The National Lottery’s funding of good causes is “under threat” as the amount given to charities and other organisations fell to just 22p in every pound spent, MPs have warned.
The Gambling Commission is facing calls to intervene over the dwindling return, which dropped from 27p per pound spent in 2009-10 to 22p in 2016-17.
That fall was made starker by the income for good causes declining by 15% in 2016-17 compared to the previous year.
Profits for Camelot – which holds the licence for the National Lottery – were in contrast 122% higher in 2016-17 than in 2009-10.
The House of Commons’ Public Accounts Committee (PAC) found these were “well in excess” of what was envisaged when Camelot agreed its licence in 2009.
Its new report states lessons must be learned from the 2012 renegotiation to extend Camelot’s contract, which was deemed “too favourable” to the company.
The cross-party group of MPs is now demanding the Gambling Commission take steps to secure a fair return for good causes from game changes proposed by Camelot over the remaining life of its current 14-year licence, due to expire in 2023.
The report found the drop in return for good causes could be attributed to more people buying scratch cards at the same time as a decline in sales of tickets for the main draws, which give a higher return for good causes.
It warned the Government must be aware of the risk that programmes funded by National Lottery cash could become unaffordable and more work should be done to better publicise the benefits to good causes in an attempt to reverse a fall in National Lottery sales.
In its recommendations, the MPs’ report also expressed concern Camelot is not doing all it can to battle problem gambling.
Labour MP Meg Hillier, the committee’s chair, said: “Raising money for good causes is one of the founding principles of the National Lottery but this objective is under threat.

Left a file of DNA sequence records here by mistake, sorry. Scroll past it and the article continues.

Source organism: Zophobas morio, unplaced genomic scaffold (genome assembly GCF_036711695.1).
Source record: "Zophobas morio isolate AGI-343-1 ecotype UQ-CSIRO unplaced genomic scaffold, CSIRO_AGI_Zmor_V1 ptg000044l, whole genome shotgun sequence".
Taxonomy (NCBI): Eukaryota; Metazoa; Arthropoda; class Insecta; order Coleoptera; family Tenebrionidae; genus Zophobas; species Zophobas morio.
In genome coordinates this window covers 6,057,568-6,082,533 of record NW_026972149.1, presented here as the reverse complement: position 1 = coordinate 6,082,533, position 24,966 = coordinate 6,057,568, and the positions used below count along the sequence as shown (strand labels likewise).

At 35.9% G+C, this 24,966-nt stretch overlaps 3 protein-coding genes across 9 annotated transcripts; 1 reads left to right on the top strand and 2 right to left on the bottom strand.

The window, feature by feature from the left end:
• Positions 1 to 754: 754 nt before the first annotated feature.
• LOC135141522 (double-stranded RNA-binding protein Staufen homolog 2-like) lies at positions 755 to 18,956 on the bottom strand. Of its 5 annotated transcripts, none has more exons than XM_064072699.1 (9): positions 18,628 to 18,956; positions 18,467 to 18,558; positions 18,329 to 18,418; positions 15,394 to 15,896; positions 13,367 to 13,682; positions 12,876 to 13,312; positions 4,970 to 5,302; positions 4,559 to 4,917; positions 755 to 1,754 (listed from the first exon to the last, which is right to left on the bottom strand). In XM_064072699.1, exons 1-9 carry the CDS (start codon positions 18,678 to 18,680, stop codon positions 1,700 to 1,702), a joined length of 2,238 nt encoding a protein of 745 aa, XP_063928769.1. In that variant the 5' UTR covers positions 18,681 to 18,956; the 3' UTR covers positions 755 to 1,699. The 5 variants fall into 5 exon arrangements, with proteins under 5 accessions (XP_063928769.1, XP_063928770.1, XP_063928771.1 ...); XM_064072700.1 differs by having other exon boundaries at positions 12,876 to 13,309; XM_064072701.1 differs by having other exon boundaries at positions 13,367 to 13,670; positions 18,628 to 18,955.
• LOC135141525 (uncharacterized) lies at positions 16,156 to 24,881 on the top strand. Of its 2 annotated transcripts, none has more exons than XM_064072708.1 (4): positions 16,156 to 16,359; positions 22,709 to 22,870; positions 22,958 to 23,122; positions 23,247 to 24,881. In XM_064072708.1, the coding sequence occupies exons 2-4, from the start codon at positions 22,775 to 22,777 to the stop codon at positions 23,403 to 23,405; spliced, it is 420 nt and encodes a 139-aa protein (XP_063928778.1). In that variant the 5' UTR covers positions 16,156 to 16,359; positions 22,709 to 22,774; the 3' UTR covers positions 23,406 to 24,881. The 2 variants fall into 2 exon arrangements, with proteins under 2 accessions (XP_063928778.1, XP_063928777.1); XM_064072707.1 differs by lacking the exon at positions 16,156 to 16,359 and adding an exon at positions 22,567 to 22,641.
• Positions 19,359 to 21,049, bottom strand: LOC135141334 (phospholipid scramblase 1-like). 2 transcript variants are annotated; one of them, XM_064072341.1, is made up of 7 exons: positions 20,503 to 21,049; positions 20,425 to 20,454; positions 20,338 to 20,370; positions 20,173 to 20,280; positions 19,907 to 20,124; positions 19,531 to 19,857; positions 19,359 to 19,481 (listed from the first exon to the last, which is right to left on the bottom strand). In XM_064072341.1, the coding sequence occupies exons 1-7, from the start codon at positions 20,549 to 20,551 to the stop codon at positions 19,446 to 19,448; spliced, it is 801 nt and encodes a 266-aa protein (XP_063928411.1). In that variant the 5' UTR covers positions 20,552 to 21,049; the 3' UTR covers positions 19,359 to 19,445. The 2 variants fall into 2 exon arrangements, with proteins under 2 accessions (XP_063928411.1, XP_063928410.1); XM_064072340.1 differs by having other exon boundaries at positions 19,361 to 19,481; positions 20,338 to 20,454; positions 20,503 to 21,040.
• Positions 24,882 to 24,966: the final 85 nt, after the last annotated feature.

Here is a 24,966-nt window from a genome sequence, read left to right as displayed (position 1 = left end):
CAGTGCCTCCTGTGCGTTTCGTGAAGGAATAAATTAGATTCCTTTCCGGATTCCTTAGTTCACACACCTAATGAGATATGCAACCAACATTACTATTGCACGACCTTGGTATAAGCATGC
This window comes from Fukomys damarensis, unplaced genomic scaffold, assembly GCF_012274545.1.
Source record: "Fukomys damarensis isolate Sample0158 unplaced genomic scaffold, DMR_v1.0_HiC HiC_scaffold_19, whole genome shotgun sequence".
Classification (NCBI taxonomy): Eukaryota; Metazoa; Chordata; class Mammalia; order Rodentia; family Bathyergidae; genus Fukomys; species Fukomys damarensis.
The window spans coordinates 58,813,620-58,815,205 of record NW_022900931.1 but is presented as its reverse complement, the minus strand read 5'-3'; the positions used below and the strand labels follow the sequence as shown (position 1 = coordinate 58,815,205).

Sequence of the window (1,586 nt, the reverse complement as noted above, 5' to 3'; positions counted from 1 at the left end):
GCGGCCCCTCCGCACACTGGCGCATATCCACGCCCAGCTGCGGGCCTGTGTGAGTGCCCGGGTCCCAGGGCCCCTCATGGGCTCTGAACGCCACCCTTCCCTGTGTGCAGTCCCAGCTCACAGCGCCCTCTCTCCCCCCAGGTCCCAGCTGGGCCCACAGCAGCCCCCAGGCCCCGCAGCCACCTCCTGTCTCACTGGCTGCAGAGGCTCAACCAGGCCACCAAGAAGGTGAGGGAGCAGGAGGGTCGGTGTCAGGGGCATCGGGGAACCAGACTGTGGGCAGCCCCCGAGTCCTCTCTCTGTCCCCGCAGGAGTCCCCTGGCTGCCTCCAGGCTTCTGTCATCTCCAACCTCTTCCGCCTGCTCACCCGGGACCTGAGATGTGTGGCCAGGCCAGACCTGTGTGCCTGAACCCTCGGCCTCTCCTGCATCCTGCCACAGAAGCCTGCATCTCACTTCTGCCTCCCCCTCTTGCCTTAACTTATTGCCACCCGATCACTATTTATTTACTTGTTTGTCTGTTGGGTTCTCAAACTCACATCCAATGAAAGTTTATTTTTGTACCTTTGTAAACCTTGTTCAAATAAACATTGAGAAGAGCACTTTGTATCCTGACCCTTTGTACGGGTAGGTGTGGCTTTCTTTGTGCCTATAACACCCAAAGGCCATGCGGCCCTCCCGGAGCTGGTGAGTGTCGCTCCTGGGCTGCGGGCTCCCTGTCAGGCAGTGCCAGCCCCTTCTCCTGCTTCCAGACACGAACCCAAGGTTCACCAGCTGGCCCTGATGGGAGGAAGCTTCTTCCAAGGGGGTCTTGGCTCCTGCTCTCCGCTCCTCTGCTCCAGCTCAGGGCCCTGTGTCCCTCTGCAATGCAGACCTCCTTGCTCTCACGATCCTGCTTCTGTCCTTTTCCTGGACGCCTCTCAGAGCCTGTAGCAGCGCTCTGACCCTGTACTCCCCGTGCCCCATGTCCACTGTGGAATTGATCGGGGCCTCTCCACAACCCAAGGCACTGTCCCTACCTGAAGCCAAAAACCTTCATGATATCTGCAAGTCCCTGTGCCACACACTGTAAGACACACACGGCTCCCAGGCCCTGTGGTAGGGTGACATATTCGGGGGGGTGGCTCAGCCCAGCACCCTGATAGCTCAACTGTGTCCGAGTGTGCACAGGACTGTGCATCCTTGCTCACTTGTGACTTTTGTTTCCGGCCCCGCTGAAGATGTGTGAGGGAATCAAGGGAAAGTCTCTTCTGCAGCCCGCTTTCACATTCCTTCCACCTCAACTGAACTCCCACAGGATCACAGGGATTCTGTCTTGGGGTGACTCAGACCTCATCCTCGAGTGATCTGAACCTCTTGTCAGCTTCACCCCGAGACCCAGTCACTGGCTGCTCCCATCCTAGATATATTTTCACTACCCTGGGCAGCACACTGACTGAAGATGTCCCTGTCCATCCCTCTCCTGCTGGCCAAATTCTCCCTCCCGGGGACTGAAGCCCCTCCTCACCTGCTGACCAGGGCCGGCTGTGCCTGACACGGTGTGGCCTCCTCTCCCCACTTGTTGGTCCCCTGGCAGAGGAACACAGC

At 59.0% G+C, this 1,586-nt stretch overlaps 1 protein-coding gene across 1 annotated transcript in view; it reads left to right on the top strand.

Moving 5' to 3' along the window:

“It would be a sad and significant loss to many deserving organisations and individuals if that funding, which has amounted to some £37bn since 1994, should dissipate as a result of inaction now.
“Our report lays bare the need for a concerted effort from Government, the Gambling Commission and Camelot – a monopoly supplier whose profits more than doubled in seven years while returns for good causes grew by just 2%.”
The main draw for the National Lottery now costs £2 following a doubling of the price in 2013, with money for good causes being invested by 12 organisations including UK Sport, the BFI and the Big Lottery Fund.
Cash goes towards arts funding, Olympic athletes and various charities.
On Thursday, it was revealed 18th-century Seaton Devalal Hall in Northumberland has been given a £3.7m restoration grant from the funding.
The property was once the venue for lavish balls and a place where guests were victims of elaborate practical jokes, such as finding furniture fixed to the ceiling or having walls disappear as they undressed.
In response to the PAC report, Camelot hailed the National Lottery as a “massive success” that has raised £37bn for good causes.
A spokesman said: “During the third licence period, annual returns to good causes have been, on average, 30% higher than under the previous licence.
“We’ve already seen some encouraging signs that the initiatives from the strategic review that we carried out last summer are working, and are confident that we have strong plans to get The National Lottery back into growth.”
The Department for Culture, Media and Sport said proceeds to good causes from the National Lottery “regularly fluctuate” but noted the recent decline in ticket sales was “disappointing”.
A spokeswoman said: “We are clear that Camelot’s strategic review must tackle this issue and the Gambling Commission must continue to challenge Camelot’s performance to ensure the maximum return to good causes.”